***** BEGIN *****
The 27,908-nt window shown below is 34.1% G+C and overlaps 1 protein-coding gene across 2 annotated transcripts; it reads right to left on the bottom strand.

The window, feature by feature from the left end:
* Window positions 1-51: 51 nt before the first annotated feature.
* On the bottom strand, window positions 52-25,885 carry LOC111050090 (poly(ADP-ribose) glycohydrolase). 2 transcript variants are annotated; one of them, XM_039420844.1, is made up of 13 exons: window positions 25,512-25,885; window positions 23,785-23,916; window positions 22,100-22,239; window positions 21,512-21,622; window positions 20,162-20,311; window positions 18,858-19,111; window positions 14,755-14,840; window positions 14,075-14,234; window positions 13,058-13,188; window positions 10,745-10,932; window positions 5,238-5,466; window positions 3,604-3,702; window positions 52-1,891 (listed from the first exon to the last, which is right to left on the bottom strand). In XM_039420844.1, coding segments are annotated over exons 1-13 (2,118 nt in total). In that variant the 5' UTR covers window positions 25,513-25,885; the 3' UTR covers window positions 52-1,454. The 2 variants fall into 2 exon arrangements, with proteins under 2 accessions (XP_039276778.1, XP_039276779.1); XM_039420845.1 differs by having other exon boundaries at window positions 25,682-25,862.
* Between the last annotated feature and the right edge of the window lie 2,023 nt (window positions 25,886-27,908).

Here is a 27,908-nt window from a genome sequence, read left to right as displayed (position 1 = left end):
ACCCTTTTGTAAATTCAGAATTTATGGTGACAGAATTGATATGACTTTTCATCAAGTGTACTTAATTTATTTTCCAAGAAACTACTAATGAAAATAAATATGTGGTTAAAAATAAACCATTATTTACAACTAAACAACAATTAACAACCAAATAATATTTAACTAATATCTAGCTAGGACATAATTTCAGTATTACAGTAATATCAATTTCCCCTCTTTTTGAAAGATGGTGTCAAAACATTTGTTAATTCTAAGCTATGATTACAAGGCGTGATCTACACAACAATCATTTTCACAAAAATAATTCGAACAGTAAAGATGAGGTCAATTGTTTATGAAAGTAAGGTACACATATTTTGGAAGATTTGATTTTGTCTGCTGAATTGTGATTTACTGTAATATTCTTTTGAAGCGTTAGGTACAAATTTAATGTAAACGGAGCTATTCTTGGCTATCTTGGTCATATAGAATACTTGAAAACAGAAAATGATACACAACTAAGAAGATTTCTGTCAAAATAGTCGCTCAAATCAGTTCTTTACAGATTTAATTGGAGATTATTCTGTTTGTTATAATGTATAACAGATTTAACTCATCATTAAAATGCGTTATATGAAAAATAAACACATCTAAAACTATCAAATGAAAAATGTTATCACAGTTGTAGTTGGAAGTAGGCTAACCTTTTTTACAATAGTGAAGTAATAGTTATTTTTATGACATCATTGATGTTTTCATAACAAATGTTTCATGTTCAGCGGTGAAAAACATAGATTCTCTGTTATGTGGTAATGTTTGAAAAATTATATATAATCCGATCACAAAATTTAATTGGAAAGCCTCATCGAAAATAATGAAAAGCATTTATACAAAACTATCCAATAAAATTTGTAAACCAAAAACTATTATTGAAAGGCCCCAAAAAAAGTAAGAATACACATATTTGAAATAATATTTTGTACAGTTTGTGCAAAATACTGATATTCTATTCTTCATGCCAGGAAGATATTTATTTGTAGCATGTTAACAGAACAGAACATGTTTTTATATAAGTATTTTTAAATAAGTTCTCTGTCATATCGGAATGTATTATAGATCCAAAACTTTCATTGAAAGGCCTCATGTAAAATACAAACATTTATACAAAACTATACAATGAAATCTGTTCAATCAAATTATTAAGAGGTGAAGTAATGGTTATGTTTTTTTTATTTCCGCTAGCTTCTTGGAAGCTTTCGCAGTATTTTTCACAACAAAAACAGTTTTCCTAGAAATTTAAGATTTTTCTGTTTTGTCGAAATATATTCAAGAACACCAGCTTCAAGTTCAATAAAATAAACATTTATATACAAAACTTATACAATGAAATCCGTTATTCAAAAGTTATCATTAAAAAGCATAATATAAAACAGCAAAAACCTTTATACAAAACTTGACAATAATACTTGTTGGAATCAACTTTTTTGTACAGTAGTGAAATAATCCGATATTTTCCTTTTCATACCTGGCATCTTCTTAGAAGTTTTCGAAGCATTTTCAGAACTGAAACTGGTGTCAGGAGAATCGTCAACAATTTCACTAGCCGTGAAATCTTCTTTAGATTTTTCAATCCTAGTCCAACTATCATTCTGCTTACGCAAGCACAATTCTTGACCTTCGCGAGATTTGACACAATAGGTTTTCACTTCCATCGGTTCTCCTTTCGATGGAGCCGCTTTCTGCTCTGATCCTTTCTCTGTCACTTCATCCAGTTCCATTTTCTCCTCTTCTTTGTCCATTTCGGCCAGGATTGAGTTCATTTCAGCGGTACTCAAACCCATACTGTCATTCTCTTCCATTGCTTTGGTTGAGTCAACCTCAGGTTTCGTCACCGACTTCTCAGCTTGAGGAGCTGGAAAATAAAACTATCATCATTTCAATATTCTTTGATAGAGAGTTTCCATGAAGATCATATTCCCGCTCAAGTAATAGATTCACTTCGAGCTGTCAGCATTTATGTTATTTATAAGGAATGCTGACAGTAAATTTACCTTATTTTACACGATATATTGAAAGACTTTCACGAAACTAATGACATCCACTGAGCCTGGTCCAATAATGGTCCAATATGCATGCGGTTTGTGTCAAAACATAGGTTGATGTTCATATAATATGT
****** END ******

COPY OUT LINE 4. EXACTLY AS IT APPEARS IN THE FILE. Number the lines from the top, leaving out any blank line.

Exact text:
* On the bottom strand, window positions 52-25,885 carry LOC111050090 (poly(ADP-ribose) glycohydrolase). 2 transcript variants are annotated; one of them, XM_039420844.1, is made up of 13 exons: window positions 25,512-25,885; window positions 23,785-23,916; window positions 22,100-22,239; window positions 21,512-21,622; window positions 20,162-20,311; window positions 18,858-19,111; window positions 14,755-14,840; window positions 14,075-14,234; window positions 13,058-13,188; window positions 10,745-10,932; window positions 5,238-5,466; window positions 3,604-3,702; window positions 52-1,891 (listed from the first exon to the last, which is right to left on the bottom strand). In XM_039420844.1, coding segments are annotated over exons 1-13 (2,118 nt in total). In that variant the 5' UTR covers window positions 25,513-25,885; the 3' UTR covers window positions 52-1,454. The 2 variants fall into 2 exon arrangements, with proteins under 2 accessions (XP_039276778.1, XP_039276779.1); XM_039420845.1 differs by having other exon boundaries at window positions 25,682-25,862.